What depths would you sink to, in order to take what you desire?
It’s on a bitterly cold Monday morning that I find myself taking shelter in what used to be a labyrinth of unused railway tunnels, under one of the UK’s largest railway stations. While almost pitch black, save for some lanterns and television screens for light, this location is well suited for taking a look at Double Fine’s latest game, The Cave.
So let’s get the facts out of the way first. A joint effort between former LucasArt bunkmates Ron Gilbert (Maniac Mansion, Monkey Island), Tim Schafer (Full Throttle, Grim Fandango) and the latter’s Double Fine studio (Brutal Legend, Psychonauts), The Cave is a concept that has been around for almost as long as its creator has been working on video games.
During a pre-demo presentation, Ron explains that the idea behind The Cave originated from the same time as Maniac Mansion was completed, 25 years ago, and is based around the evolution of three elements of point-and-click adventures of that time period.
The first of these outdated elements is inventory management. In the days of SCUMM-based games such as Maniac Mansion and Monkey Island, players collapsed under a mountain of useful and useless items. The Cave remedies this with a streamlined three-slot inventory system, with the player rarely needing more than that.
Secondly, traversal of an adventure’s environments had always been a clumsy affair, as players wrestled with mouse-clicks in order to get their characters where they needed to be. The Cave eschews this archaic method, relying on direct control of the game’s characters; allowing the game to be better suited to its console versions.
Finally, inspired by Maniac Mansion, The Cave once again allows the player to pick three characters from an ensemble of seven. Each of these characters have different abilities, and each have areas of The Cave that are better suited for them. For example, Hillbilly Jim can breathe underwater which allows him to pass through waters than no other character can manage. Ron describes The Cave’s method of multiple playable characters as “doing it right”, compared to Maniac Mansion’s approach.
The Cave’s background is an interesting one; the title alludes to the game’s environment, which also happens to be sentient in that it’s also the game’s narrator. The Cave promises to grant the desires of anyone who survives its challenges, and that is why the game’s seven characters find themselves there.
In the demo, I had access to three of the game’s characters; The Scientist, Hillbilly Jim and The Twins (two Tim Burton-esque children that count as one character). Each character is assigned to a direction on the D-Pad and, in fact, the game allows up to three players to play a character in local co-op.
From the moment the game begins, it’s clear that you are playing a Double Fine game, and that’s a testament to the team’s unmistakeable art style, which recalls memories of their debut title, Psychonauts. The nearest thing approaching NPCs in the game, are cardboard cutouts that in some cases will react in suitable amusing ways (such as stealing a Carnival ticket from a cutout of a child, which causes the cutout to cry when you pass by later on). Meanwhile, it’s accompanying soundtrack reaches Danny Elfman-like levels of quirk and mischievousness.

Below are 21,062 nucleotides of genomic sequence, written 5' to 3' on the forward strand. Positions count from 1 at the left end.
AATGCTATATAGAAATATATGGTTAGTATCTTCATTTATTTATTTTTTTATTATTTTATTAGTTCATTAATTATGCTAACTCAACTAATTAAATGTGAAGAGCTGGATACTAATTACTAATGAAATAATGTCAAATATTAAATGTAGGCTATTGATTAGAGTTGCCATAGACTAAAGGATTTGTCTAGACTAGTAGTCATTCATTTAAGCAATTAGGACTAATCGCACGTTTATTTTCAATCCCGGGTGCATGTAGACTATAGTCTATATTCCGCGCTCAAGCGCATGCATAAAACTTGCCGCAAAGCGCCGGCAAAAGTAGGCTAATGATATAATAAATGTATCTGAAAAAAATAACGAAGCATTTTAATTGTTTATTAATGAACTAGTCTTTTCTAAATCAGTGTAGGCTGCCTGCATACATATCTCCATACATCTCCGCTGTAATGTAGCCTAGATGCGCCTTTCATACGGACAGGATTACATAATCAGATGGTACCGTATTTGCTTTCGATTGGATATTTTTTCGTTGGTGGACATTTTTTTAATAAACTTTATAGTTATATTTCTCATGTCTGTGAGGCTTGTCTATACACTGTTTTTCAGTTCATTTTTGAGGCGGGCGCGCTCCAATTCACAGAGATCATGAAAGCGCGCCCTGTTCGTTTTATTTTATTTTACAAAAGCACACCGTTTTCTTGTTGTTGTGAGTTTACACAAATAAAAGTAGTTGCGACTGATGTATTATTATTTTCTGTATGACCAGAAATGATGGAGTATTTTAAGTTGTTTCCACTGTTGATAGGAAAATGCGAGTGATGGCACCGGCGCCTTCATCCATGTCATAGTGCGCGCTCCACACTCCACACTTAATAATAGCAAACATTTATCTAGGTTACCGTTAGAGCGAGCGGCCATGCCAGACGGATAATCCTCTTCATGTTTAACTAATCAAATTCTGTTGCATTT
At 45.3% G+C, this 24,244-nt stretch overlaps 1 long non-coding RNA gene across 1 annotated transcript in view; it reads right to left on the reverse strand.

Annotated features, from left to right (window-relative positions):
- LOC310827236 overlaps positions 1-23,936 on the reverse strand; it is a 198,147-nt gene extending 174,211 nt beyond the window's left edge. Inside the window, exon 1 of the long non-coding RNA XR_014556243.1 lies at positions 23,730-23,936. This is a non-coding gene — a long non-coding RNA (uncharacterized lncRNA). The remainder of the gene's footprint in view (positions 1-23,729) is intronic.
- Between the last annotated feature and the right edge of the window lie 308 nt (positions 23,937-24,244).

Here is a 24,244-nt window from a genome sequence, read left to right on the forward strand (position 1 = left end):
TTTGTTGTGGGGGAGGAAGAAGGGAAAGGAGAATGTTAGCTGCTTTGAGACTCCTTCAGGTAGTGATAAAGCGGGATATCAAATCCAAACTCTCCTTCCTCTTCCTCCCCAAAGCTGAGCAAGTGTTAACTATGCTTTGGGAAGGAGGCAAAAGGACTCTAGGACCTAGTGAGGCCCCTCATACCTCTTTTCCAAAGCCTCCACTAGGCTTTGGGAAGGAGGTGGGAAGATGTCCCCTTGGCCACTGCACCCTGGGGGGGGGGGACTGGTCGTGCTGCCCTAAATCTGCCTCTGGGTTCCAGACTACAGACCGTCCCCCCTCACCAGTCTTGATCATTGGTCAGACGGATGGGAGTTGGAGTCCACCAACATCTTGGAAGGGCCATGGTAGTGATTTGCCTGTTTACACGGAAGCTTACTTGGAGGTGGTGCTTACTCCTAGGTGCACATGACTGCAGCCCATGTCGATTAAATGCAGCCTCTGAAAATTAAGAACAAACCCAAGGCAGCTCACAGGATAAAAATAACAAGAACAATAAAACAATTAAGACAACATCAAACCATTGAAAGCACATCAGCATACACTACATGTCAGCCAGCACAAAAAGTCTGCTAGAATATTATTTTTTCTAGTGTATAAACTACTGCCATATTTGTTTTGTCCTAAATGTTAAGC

In terms of gameplay, The Cave is certainly a more action-orientated take on adventure games, providing direct control of each character in order to use their unique abilities to tackle puzzles. If you’ve ever played Blizzard’s The Lost Vikings during the 16-bit generation, then you should be able to grasp the idea. Early on I had to use one character to hold onto a weight to lift a gate, while the second character makes their way down a chasm to pull a block to use as a platform, allowing the first and third characters to jump down to the area below without dying (and on that note, in the odd occasion that you die, almost instantly you’ll be put back only mere moments away from where you “died”).
After passing that first obstacle, I reach Hillbilly Jim’s specific area, The Carnival. Jim wants nothing more than to be with the object of his desires, a freakshow attraction by the name of “The Amazing Two-Legged Lady”. To win the love of his “freak”, Jim must obtain a gift worthy of the object of his desires; a pink plush toy, that can be won from a nearby vending machine with the redemption of three tickets.
What follows is a series of warped carnival games that are the basis of some classic adventure game puzzles. Without spoiling too much, one ticket can be won by fooling a carny’s “Guess Your Weight” game, by getting a magician to make a strongman’s weights disappear, ensuring that your correct weight cannot be guessed. It’s almost the exact kind of thinking you would have to perform in late-80’s/early-90’s adventures, although nowhere near as obtuse.
From the short demo I played, The Cave looks to be a streamlined take on the classic LucasArts/Sierra adventures of yesteryear. Having a more action-orientated approach to gameplay, but with an incredibly streamlined user interface making it a must play for adventurers on both console and PC.
The Cave is due to be released on Xbox LIVE Arcade, PlayStation Network, Wii U and Windows PC in January 2013. Be sure to check back to GodisaGeek.com for the review.